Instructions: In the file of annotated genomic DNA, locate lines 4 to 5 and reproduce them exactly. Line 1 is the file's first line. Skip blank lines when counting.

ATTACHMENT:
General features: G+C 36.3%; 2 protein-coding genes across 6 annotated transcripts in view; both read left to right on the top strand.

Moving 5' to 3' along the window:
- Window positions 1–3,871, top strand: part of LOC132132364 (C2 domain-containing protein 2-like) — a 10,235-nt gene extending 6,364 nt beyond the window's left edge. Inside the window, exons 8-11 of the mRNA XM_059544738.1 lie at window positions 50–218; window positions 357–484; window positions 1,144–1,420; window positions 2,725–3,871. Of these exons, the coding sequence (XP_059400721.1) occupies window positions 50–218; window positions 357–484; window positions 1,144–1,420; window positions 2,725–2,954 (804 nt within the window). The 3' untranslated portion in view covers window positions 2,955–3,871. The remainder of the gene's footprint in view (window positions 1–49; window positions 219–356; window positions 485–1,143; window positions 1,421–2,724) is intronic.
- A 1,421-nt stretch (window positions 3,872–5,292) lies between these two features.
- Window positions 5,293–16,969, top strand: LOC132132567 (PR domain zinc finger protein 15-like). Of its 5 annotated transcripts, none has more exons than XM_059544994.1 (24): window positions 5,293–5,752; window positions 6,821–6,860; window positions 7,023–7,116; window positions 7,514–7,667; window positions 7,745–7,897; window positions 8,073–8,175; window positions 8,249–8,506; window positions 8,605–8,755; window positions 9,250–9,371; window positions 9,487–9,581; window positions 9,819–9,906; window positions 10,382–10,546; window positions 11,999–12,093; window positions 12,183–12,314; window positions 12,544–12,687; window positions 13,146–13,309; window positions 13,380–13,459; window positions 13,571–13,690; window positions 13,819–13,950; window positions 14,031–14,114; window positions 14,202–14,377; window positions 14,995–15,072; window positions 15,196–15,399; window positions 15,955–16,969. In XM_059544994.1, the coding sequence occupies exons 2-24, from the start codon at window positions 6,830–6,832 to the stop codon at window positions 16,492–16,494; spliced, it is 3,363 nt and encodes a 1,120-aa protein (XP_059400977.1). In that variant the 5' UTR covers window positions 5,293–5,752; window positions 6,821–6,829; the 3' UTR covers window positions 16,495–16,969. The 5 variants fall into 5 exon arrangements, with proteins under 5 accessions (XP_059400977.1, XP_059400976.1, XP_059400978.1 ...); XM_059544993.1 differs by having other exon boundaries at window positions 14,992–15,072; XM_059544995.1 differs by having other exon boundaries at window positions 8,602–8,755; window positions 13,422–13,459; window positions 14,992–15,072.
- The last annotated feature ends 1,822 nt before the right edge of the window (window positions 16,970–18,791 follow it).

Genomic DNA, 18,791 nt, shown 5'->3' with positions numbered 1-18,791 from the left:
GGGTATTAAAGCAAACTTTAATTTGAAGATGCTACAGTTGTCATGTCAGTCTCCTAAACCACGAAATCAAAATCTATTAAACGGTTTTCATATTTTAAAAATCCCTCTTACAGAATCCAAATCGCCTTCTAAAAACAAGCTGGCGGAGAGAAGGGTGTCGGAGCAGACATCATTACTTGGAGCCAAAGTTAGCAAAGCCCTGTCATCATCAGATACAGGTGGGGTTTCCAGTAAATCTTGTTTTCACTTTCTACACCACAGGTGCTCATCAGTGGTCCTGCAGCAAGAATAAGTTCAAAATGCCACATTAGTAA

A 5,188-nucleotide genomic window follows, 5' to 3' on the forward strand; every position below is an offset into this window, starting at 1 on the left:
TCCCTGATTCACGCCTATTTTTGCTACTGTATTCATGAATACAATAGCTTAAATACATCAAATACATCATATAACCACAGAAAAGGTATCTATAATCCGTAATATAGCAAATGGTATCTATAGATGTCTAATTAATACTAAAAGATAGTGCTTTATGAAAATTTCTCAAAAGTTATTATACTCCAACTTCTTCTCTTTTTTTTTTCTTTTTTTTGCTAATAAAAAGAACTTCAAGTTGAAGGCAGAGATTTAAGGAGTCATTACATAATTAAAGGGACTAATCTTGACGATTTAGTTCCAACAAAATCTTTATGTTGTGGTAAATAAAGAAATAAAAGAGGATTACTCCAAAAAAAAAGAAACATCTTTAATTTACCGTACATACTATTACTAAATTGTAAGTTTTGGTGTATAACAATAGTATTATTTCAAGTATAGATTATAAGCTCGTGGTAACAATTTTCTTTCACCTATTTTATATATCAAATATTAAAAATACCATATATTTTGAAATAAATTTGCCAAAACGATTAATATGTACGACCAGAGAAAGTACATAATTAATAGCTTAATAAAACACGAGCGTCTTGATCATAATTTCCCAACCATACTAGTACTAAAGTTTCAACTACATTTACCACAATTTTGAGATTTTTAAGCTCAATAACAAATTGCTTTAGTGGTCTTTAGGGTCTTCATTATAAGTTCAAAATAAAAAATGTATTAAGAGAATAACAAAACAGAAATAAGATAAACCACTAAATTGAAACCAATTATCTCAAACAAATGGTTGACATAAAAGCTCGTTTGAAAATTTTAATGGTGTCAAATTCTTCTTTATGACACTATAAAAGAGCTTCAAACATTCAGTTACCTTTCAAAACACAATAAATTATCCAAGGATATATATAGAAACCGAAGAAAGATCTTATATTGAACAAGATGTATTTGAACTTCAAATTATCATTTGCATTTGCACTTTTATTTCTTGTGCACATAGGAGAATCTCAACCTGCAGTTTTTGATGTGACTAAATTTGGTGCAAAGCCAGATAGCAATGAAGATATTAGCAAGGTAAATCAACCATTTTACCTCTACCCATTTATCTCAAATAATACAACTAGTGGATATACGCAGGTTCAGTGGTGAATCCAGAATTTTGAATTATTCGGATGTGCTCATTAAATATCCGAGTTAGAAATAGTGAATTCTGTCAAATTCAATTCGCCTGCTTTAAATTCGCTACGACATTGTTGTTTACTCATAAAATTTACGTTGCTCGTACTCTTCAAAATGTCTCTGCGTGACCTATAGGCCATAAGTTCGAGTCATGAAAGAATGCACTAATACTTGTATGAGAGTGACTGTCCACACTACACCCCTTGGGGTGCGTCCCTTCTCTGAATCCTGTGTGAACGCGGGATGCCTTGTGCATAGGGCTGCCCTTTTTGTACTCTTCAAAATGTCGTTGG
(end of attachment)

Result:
- A 1,421-nt stretch (window positions 3,872–5,292) lies between these two features.
- Window positions 5,293–16,969, top strand: LOC132132567 (PR domain zinc finger protein 15-like). Of its 5 annotated transcripts, none has more exons than XM_059544994.1 (24): window positions 5,293–5,752; window positions 6,821–6,860; window positions 7,023–7,116; window positions 7,514–7,667; window positions 7,745–7,897; window positions 8,073–8,175; window positions 8,249–8,506; window positions 8,605–8,755; window positions 9,250–9,371; window positions 9,487–9,581; window positions 9,819–9,906; window positions 10,382–10,546; window positions 11,999–12,093; window positions 12,183–12,314; window positions 12,544–12,687; window positions 13,146–13,309; window positions 13,380–13,459; window positions 13,571–13,690; window positions 13,819–13,950; window positions 14,031–14,114; window positions 14,202–14,377; window positions 14,995–15,072; window positions 15,196–15,399; window positions 15,955–16,969. In XM_059544994.1, the coding sequence occupies exons 2-24, from the start codon at window positions 6,830–6,832 to the stop codon at window positions 16,492–16,494; spliced, it is 3,363 nt and encodes a 1,120-aa protein (XP_059400977.1). In that variant the 5' UTR covers window positions 5,293–5,752; window positions 6,821–6,829; the 3' UTR covers window positions 16,495–16,969. The 5 variants fall into 5 exon arrangements, with proteins under 5 accessions (XP_059400977.1, XP_059400976.1, XP_059400978.1 ...); XM_059544993.1 differs by having other exon boundaries at window positions 14,992–15,072; XM_059544995.1 differs by having other exon boundaries at window positions 8,602–8,755; window positions 13,422–13,459; window positions 14,992–15,072.